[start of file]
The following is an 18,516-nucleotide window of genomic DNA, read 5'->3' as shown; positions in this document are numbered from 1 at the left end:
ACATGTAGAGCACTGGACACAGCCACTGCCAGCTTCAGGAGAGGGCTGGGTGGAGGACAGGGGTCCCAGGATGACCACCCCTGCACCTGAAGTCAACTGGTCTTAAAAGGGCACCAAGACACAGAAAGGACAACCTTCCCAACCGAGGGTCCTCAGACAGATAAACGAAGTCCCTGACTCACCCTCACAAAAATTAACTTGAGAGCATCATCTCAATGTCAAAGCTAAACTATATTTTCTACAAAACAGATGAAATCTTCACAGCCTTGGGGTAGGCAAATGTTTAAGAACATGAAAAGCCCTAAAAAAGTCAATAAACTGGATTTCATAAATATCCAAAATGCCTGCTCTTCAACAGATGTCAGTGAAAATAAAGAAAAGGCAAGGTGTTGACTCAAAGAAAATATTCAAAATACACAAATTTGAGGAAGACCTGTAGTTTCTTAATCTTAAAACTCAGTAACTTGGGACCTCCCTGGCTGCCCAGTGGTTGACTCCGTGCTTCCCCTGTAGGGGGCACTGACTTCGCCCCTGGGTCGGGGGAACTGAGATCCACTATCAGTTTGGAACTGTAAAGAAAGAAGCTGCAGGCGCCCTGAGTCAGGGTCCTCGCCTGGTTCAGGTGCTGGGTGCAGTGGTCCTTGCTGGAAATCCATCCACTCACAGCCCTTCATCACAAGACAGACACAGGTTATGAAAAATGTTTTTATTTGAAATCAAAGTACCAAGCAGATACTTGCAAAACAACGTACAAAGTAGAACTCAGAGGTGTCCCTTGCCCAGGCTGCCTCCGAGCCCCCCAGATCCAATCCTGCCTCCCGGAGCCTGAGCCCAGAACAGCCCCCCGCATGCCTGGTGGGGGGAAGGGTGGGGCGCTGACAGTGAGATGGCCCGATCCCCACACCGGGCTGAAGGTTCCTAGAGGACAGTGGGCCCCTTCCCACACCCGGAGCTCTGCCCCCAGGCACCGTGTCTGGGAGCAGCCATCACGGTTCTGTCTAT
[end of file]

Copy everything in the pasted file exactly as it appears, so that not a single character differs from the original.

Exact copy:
The following is an 18,516-nucleotide window of genomic DNA, read 5'->3' as shown; positions in this document are numbered from 1 at the left end:
ACATGTAGAGCACTGGACACAGCCACTGCCAGCTTCAGGAGAGGGCTGGGTGGAGGACAGGGGTCCCAGGATGACCACCCCTGCACCTGAAGTCAACTGGTCTTAAAAGGGCACCAAGACACAGAAAGGACAACCTTCCCAACCGAGGGTCCTCAGACAGATAAACGAAGTCCCTGACTCACCCTCACAAAAATTAACTTGAGAGCATCATCTCAATGTCAAAGCTAAACTATATTTTCTACAAAACAGATGAAATCTTCACAGCCTTGGGGTAGGCAAATGTTTAAGAACATGAAAAGCCCTAAAAAAGTCAATAAACTGGATTTCATAAATATCCAAAATGCCTGCTCTTCAACAGATGTCAGTGAAAATAAAGAAAAGGCAAGGTGTTGACTCAAAGAAAATATTCAAAATACACAAATTTGAGGAAGACCTGTAGTTTCTTAATCTTAAAACTCAGTAACTTGGGACCTCCCTGGCTGCCCAGTGGTTGACTCCGTGCTTCCCCTGTAGGGGGCACTGACTTCGCCCCTGGGTCGGGGGAACTGAGATCCACTATCAGTTTGGAACTGTAAAGAAAGAAGCTGCAGGCGCCCTGAGTCAGGGTCCTCGCCTGGTTCAGGTGCTGGGTGCAGTGGTCCTTGCTGGAAATCCATCCACTCACAGCCCTTCATCACAAGACAGACACAGGTTATGAAAAATGTTTTTATTTGAAATCAAAGTACCAAGCAGATACTTGCAAAACAACGTACAAAGTAGAACTCAGAGGTGTCCCTTGCCCAGGCTGCCTCCGAGCCCCCCAGATCCAATCCTGCCTCCCGGAGCCTGAGCCCAGAACAGCCCCCCGCATGCCTGGTGGGGGGAAGGGTGGGGCGCTGACAGTGAGATGGCCCGATCCCCACACCGGGCTGAAGGTTCCTAGAGGACAGTGGGCCCCTTCCCACACCCGGAGCTCTGCCCCCAGGCACCGTGTCTGGGAGCAGCCATCACGGTTCTGTCTAT